RESULTS: Estimated geographic shifts in endemic and seasonal suitability for malaria transmission were observed across all future scenarios of climate change. The worst-case regional scenario (RCP8.5) of climate change predicted an additional 75.9 million people at risk from endemic (10-12 months) exposure to malaria transmission in Eastern and Southern Africa by the year 2080, with the greatest population at risk in Eastern Africa. Despite a predominance of reduction in season length, a net gain of 51.3 million additional people is predicted be put at some level of risk in Western Africa by midcentury.
    CONCLUSIONS: This study provides an updated view of potential malaria geographic shifts in Africa under climate change for the more recent climate model projections (AR5), and a tool for aligning findings with programmatic needs at key scales for decision-makers. In describing shifting seasonality, it was possible to capture transitions between endemic and epidemic risk areas, to facilitate the planning for interventions aimed at year-round risk versus anticipatory surveillance and rapid response to potential outbreak locations.
    Keywords:  Africa; Anopheles; Climate change; Malaria; Temperature
    DOI:  https://doi.org/10.1186/s12936-020-03224-6
  19. Folia Parasitol (Praha). 2020 Apr 16. pii: 2020.007. [Epub ahead of print]67
    Chaiphongpachara T, Laojun S.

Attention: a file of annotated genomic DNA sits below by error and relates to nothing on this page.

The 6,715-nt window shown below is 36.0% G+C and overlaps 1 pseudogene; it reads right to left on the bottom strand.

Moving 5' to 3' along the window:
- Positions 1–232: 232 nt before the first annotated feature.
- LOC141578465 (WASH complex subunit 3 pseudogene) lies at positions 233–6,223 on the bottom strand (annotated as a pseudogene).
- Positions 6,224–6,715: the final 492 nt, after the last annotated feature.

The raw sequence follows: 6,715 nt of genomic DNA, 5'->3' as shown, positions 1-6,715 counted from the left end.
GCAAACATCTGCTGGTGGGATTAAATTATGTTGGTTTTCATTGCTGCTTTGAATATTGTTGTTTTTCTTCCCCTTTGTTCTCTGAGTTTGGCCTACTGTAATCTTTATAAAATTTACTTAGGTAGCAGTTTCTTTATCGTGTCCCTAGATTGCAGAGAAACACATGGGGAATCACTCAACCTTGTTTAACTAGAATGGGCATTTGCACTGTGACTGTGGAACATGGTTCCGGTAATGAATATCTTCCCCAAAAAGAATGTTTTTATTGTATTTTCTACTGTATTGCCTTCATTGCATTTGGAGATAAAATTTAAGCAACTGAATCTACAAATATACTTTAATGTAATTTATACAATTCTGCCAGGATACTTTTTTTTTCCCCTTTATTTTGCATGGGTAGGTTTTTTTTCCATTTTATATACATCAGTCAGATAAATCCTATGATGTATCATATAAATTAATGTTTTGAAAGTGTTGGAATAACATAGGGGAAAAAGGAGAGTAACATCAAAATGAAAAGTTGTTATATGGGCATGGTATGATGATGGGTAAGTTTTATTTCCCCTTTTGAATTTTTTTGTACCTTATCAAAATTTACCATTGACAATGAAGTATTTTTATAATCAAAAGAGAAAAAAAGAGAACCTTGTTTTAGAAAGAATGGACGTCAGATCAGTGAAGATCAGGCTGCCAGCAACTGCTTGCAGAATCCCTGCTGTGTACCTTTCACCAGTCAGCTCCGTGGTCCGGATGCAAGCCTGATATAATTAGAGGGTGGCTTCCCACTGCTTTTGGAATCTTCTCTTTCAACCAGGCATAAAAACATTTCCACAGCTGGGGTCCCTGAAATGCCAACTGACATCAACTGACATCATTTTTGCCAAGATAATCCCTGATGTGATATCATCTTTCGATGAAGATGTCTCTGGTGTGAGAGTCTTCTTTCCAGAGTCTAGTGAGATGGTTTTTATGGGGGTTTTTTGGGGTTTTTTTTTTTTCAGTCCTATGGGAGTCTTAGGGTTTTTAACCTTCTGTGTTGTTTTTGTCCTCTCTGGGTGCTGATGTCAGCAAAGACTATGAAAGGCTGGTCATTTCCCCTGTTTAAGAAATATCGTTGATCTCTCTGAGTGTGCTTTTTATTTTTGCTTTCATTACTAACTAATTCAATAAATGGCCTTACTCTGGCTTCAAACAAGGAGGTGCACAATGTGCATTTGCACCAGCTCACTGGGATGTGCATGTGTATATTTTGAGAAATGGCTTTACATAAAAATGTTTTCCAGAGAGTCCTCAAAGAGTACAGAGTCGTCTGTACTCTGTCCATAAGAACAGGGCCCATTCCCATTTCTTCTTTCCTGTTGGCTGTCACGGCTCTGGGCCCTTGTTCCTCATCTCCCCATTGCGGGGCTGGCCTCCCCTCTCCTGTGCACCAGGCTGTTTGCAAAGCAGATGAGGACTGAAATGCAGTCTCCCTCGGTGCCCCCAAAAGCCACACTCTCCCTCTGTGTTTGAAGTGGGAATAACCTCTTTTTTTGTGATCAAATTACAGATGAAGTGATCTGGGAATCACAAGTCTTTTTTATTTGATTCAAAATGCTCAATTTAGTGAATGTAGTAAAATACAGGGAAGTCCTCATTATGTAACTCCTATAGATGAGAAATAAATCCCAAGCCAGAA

In Thailand, Anopheles (Cellia) epiroticus Linton et Harbach (Diptera: Culicidae) is the secondary vector of human malaria along coastal regions. While there are some studies of phenotypic variability and population structure of A. epiroticus, more information on morphological variation would enhance epidemiological understanding of medically important mosquito vectors. This research examined morphological variation at three different distances from coastlines of Samut Songkhram Province, Thailand, using landmark-based geometric morphometrics. Wing shape of A. epiroticus was significantly different in the area 0.2 km away from the sea compared to areas 2 and 4 km away from the sea (p < 0.05). Phenotypic variability in wing shape is associated with distance from the sea. Morphological variations in the area closest to the sea were most pronounced, showing a relationship between A. epiroticus and the ecosystem that affects wing geometry. These results provide important information to understand morphological variation of A. epiroticus in coastal areas.
    Keywords:  Mosquito; coastal environment; geometric morphometrics.; microevolution; morphological variability
    DOI:  https://doi.org/10.14411/fp.2020.007
  20. Front Microbiol. 2020 ;11 605
    Chen S, Zhang D, Augustinos A, Doudoumis V, Bel Mokhtar N, Maiga H, Tsiamis G, Bourtzis K.